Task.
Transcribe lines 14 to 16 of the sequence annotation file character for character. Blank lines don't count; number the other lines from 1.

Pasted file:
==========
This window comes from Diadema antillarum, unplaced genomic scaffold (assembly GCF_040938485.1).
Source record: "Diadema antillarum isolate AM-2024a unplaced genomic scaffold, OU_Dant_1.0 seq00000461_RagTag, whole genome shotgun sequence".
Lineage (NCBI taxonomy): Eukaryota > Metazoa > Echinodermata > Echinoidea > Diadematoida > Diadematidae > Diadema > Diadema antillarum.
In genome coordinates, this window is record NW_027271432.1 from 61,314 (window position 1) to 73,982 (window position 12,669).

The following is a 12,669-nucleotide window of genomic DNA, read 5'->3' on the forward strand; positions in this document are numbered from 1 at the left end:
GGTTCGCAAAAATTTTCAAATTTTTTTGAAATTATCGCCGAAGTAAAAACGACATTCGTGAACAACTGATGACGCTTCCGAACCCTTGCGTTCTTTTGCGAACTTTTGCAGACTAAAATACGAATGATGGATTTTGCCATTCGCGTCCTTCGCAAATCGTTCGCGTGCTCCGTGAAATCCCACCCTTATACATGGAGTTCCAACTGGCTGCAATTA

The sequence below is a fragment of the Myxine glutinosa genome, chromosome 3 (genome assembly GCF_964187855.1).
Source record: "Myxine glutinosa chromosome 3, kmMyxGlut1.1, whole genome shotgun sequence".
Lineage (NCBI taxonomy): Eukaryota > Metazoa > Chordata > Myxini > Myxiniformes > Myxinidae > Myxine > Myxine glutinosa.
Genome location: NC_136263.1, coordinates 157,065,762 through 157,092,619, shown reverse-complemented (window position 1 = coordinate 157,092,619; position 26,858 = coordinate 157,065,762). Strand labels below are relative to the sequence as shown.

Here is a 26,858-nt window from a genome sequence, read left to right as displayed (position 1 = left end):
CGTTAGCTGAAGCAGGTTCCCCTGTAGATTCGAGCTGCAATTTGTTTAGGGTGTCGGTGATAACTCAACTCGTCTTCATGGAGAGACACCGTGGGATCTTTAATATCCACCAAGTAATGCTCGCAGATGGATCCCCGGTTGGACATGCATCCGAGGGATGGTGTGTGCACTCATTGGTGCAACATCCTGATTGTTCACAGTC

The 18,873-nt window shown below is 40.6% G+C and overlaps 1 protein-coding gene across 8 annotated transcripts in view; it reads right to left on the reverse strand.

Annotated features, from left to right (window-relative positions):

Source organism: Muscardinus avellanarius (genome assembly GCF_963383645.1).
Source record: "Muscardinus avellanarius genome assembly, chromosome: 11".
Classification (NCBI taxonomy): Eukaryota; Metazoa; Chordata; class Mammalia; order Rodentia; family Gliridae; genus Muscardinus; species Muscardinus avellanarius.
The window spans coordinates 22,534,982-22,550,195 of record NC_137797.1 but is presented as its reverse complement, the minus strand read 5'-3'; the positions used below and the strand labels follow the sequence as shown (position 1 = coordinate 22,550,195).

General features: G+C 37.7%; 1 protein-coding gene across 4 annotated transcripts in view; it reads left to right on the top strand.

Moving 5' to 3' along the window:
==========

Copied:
Annotated features, from left to right (window-relative positions):

Source organism: Muscardinus avellanarius (genome assembly GCF_963383645.1).
Source record: "Muscardinus avellanarius genome assembly, chromosome: 11".